The Fed Gives Investors a Green Light

With the Federal Reserve unlikely to tighten until inflation gets a lot warmer, rates could stay low

By Justin Lahart

Federal Reserve Chairman Jerome Powell noted that measures of longer-term inflation expectations “are at the lower end of their historical ranges.” Photo: eric baradat/Agence France-Presse/Getty Images 

The only thing that seems likely to get the Federal Reserve to raise rates again is a lot more inflation.

Until that happens, it will be giving investors a green light to buy stocks and other risky assets.

Similar occasions have had very unhappy endings.

The Labor Department on Wednesday reported that core consumer prices, which exclude food and energy items to better track inflation’s trend, were up 2.3% in October from a year earlier.

That was a bit less than September’s on-the-year gain of 2.4%, but it is significantly higher than it was earlier in the year.

Moreover, October’s consumer price level was pushed lower by declines in apparel and lodging prices—two volatile categories that will likely reverse themselves in the months ahead.

Throw in businesses’ urgency to raise prices to offset rising wages and tariff costs and inflation seems likely to get warmer.

The Commerce Department inflation measure that the Fed prefers runs cooler than the Labor Department’s, showing core prices up 1.7% on the year in September.

But it, too, seems likely to pick up in the year ahead, with many economists projecting it will rise a bit above the Fed’s 2% inflation target next year.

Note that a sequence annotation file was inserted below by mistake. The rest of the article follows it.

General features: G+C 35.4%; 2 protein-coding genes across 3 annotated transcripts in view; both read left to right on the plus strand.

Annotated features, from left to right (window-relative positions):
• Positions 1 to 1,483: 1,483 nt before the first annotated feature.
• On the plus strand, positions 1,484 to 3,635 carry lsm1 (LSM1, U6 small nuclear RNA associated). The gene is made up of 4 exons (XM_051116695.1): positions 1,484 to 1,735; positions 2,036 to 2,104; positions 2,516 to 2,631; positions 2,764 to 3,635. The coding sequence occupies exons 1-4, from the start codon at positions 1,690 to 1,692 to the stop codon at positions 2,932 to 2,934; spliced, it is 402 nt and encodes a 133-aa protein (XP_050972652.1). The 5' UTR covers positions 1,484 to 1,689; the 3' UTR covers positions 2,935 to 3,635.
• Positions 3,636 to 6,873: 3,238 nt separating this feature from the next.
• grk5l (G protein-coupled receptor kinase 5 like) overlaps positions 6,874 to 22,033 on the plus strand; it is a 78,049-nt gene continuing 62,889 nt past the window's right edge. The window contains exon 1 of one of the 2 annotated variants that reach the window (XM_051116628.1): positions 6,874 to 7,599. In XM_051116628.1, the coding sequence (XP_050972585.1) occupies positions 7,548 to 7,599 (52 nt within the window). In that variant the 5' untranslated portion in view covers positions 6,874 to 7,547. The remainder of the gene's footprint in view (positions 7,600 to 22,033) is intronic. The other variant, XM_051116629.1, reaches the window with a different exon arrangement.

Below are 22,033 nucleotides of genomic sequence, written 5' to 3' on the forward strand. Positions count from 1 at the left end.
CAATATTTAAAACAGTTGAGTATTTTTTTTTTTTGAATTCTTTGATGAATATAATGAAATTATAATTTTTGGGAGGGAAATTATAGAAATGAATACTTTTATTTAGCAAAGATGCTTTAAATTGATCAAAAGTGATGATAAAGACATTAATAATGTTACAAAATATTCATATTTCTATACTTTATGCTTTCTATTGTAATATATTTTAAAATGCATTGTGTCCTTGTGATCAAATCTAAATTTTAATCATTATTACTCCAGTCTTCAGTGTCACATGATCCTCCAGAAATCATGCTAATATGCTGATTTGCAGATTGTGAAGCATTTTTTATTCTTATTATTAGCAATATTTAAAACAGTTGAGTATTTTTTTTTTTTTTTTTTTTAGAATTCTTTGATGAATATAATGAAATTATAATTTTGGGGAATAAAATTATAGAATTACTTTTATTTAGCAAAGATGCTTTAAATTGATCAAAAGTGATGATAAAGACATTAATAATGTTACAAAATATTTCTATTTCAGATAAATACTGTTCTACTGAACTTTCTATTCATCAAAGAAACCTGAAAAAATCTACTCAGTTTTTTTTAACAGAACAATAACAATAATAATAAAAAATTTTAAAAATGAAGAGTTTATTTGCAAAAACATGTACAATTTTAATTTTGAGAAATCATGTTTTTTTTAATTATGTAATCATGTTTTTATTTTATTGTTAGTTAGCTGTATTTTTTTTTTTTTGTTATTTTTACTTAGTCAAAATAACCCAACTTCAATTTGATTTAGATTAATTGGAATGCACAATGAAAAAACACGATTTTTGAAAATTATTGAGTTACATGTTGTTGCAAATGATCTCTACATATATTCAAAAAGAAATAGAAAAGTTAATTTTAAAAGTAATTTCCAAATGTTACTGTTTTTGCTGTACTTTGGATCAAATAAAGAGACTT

A bit above 2% might not be enough to move the Fed to take back any of its three rate cuts this year.

After years of low inflation, the central bank is worried that inflation expectations—which economists believe help to shape inflation’s path—have slipped to the point that it will be hard to keep inflation at its target.

Indeed, in Congressional testimony Wednesday, Fed ChairmanJerome Powellnoted that measures of longer-term inflation expectations “are at the lower end of their historical ranges.”

So the Fed isn’t likely to raise rates until its preferred measure of core inflation moves meaningfully above 2%—let’s call it 2.3%.

As Evercore ISI policy strategists point out, that differs from the late 1990s, when, after a series of insurance rate cuts, the Fed moved to raise rates again once it had an all clear on growth.

This trepidation implies an even longer sweet spot for stock market investors.

They know the Fed will cut rates again if risks to the economy emerge and that it isn’t likely to take away the punch bowl anytime soon.

A similar late 1990s sweet spot helped fuel a technology stock bubble that ended badly, contributing to the recession that followed.

The 2008 financial crisis brought home even more clearly the perils of bursting bubbles.

Asset price excesses don’t appear close to what they were in either of those episodes, but that could change.

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